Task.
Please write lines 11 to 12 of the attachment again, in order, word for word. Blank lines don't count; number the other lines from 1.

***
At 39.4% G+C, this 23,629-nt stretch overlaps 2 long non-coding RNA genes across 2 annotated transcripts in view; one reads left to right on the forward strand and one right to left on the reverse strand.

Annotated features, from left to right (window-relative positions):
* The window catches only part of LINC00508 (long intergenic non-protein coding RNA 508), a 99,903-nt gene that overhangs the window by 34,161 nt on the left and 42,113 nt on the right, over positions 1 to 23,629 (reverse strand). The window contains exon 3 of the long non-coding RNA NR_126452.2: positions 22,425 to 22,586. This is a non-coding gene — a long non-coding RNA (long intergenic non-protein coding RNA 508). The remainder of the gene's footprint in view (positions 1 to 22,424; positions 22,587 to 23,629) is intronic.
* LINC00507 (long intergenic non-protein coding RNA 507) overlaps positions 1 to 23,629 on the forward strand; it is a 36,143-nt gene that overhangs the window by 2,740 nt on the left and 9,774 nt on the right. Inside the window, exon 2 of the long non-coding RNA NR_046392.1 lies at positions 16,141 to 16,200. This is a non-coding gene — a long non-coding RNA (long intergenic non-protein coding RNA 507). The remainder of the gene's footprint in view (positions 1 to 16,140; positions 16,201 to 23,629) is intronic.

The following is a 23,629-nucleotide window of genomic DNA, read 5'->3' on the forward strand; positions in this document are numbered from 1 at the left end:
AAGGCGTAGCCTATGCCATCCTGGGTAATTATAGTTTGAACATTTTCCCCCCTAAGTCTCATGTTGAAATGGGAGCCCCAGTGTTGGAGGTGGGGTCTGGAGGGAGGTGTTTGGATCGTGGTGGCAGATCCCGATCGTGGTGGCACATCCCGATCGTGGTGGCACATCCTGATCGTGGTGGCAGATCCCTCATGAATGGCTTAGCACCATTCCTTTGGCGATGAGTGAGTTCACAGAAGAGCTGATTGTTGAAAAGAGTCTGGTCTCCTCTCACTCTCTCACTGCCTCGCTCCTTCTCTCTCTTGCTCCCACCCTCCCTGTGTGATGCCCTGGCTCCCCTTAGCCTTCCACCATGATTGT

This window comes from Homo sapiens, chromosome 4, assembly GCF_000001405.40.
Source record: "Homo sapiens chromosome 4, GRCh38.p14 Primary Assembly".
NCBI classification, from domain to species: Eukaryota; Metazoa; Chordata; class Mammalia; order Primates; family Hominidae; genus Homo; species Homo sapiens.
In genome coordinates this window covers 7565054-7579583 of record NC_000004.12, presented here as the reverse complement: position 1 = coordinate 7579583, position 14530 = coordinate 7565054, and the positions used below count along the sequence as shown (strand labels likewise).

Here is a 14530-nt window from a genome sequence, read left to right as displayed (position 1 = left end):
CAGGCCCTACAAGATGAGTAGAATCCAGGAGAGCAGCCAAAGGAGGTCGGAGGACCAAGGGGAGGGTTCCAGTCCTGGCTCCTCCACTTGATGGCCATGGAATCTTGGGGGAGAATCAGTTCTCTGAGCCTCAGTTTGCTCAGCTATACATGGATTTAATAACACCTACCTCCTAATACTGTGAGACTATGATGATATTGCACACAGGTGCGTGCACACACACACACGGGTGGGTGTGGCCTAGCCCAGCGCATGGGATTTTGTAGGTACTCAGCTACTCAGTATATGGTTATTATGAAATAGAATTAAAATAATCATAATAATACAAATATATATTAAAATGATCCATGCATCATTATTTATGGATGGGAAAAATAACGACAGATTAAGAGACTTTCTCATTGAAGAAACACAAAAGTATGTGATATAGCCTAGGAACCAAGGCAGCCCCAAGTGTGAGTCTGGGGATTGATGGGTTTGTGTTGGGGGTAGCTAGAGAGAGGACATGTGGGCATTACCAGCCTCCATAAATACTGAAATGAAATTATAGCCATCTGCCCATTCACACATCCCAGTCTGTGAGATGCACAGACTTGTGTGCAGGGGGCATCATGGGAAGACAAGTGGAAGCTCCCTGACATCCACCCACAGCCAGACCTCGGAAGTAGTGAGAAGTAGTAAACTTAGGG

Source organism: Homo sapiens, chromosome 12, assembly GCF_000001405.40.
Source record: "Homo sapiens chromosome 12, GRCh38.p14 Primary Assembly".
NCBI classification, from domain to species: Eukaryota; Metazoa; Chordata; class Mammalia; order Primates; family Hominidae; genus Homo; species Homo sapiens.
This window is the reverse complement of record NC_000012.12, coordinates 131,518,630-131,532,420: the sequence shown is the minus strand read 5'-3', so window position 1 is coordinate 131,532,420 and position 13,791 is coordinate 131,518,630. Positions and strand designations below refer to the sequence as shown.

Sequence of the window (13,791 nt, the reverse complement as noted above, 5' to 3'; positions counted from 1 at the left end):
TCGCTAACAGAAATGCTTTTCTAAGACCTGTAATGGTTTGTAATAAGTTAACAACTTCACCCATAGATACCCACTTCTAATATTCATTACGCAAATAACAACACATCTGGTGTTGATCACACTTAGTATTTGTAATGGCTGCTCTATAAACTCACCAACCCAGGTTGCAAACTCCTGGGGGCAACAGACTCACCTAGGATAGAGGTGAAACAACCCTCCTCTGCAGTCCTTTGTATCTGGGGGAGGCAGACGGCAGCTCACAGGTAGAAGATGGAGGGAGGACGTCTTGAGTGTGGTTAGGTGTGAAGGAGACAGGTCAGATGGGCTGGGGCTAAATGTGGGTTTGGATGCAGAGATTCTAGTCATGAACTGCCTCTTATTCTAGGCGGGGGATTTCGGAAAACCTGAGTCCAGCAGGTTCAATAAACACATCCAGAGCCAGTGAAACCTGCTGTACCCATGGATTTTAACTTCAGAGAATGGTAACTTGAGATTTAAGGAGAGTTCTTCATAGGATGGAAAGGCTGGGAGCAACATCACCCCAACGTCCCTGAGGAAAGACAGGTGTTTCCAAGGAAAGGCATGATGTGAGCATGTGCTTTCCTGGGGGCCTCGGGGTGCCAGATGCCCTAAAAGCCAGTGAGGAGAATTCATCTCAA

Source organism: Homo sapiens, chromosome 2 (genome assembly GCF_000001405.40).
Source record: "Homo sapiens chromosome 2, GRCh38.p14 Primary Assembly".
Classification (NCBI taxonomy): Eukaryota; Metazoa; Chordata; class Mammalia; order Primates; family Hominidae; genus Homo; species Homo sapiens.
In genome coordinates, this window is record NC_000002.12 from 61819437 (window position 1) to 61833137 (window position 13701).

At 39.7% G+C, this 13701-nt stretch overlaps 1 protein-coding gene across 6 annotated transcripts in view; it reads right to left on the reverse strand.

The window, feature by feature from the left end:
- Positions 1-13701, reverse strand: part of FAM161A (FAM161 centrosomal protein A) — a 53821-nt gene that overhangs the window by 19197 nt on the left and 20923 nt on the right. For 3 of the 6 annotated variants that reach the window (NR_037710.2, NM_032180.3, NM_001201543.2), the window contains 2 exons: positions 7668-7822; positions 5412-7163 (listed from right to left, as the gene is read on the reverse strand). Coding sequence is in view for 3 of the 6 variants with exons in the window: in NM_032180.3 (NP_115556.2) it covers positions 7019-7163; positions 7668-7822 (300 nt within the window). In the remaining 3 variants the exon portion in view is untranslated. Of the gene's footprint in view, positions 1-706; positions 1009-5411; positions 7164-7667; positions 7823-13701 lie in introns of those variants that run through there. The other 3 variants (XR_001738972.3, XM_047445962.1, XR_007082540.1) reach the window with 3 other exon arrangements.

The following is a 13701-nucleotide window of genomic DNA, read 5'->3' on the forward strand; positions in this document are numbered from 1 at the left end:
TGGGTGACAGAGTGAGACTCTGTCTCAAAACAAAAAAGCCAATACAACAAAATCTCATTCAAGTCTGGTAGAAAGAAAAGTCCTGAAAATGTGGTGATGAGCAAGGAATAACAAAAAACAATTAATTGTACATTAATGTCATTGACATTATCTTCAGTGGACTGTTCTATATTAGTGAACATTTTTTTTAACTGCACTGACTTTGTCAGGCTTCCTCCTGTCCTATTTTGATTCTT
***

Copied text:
Here is a 14530-nt window from a genome sequence, read left to right as displayed (position 1 = left end):
CAGGCCCTACAAGATGAGTAGAATCCAGGAGAGCAGCCAAAGGAGGTCGGAGGACCAAGGGGAGGGTTCCAGTCCTGGCTCCTCCACTTGATGGCCATGGAATCTTGGGGGAGAATCAGTTCTCTGAGCCTCAGTTTGCTCAGCTATACATGGATTTAATAACACCTACCTCCTAATACTGTGAGACTATGATGATATTGCACACAGGTGCGTGCACACACACACACGGGTGGGTGTGGCCTAGCCCAGCGCATGGGATTTTGTAGGTACTCAGCTACTCAGTATATGGTTATTATGAAATAGAATTAAAATAATCATAATAATACAAATATATATTAAAATGATCCATGCATCATTATTTATGGATGGGAAAAATAACGACAGATTAAGAGACTTTCTCATTGAAGAAACACAAAAGTATGTGATATAGCCTAGGAACCAAGGCAGCCCCAAGTGTGAGTCTGGGGATTGATGGGTTTGTGTTGGGGGTAGCTAGAGAGAGGACATGTGGGCATTACCAGCCTCCATAAATACTGAAATGAAATTATAGCCATCTGCCCATTCACACATCCCAGTCTGTGAGATGCACAGACTTGTGTGCAGGGGGCATCATGGGAAGACAAGTGGAAGCTCCCTGACATCCACCCACAGCCAGACCTCGGAAGTAGTGAGAAGTAGTAAACTTAGGG